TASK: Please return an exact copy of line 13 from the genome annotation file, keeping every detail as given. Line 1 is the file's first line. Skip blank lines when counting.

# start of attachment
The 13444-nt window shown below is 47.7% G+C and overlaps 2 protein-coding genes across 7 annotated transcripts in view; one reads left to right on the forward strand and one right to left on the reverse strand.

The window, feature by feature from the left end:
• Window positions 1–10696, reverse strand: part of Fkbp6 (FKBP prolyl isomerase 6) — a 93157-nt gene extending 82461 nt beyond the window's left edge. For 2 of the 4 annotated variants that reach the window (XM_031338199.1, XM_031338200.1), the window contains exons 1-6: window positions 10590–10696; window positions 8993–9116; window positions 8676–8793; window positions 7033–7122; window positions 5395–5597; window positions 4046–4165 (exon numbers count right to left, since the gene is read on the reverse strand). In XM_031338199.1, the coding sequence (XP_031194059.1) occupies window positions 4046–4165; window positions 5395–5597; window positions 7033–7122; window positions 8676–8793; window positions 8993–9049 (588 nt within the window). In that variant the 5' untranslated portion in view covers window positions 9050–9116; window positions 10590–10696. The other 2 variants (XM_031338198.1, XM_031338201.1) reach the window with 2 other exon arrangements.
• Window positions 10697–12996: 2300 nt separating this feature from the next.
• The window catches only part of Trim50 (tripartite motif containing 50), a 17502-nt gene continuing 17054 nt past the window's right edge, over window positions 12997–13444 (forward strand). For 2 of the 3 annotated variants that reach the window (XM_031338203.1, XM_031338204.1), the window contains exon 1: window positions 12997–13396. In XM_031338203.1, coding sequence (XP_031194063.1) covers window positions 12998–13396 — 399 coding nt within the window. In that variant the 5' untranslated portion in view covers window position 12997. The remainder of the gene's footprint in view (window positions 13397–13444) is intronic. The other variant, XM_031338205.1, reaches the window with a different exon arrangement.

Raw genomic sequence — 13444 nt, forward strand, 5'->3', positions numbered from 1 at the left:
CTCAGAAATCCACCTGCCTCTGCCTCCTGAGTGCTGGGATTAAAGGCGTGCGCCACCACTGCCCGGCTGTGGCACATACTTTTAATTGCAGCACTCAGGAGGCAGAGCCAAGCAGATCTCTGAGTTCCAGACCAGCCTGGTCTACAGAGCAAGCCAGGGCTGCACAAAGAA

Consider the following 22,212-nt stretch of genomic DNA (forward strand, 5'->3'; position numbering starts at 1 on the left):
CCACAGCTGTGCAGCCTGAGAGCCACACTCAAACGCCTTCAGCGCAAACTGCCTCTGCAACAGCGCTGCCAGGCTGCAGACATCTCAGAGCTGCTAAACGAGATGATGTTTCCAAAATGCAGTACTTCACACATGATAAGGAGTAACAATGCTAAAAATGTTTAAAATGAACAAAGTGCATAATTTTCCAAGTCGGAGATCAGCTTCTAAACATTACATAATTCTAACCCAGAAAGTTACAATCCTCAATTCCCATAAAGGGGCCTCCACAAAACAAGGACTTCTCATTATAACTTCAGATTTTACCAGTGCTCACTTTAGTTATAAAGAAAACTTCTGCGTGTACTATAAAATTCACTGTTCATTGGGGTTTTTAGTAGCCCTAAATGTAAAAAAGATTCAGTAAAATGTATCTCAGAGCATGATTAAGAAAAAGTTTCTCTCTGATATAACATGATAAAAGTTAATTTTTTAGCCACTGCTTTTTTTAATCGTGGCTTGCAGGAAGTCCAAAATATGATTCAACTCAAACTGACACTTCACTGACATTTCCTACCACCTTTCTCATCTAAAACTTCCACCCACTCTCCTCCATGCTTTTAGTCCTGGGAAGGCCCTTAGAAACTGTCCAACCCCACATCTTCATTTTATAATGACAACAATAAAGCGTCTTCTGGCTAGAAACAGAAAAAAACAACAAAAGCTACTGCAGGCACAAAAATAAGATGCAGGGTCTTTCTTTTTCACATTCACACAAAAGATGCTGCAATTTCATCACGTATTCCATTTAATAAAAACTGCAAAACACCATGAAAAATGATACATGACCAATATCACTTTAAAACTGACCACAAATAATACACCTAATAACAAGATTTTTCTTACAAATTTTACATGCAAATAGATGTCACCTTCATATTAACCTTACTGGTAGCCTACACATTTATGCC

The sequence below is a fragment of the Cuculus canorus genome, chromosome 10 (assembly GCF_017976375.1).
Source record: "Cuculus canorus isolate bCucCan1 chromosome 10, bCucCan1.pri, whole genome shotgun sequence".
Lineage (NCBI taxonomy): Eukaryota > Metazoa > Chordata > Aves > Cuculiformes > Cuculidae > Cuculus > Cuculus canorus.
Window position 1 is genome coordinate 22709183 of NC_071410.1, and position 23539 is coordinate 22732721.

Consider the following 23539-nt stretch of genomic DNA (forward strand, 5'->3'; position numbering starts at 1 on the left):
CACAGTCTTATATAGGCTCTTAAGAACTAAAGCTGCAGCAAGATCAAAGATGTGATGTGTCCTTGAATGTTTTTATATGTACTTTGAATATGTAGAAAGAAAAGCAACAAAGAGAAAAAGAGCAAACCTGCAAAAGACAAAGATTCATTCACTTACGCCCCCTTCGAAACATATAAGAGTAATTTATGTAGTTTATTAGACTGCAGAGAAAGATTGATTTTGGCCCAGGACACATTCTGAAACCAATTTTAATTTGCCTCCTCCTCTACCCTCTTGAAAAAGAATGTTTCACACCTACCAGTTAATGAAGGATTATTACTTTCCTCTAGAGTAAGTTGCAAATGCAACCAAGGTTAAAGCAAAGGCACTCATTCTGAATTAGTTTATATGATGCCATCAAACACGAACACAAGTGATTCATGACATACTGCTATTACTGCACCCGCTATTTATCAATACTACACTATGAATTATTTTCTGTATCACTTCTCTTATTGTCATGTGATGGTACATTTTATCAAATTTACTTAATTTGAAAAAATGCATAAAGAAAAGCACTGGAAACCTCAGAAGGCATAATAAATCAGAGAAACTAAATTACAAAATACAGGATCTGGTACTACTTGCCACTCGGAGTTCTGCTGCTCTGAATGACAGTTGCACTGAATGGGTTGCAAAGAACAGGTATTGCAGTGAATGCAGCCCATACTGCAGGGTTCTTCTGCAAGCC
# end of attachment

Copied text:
Window position 1 is genome coordinate 22709183 of NC_071410.1, and position 23539 is coordinate 22732721.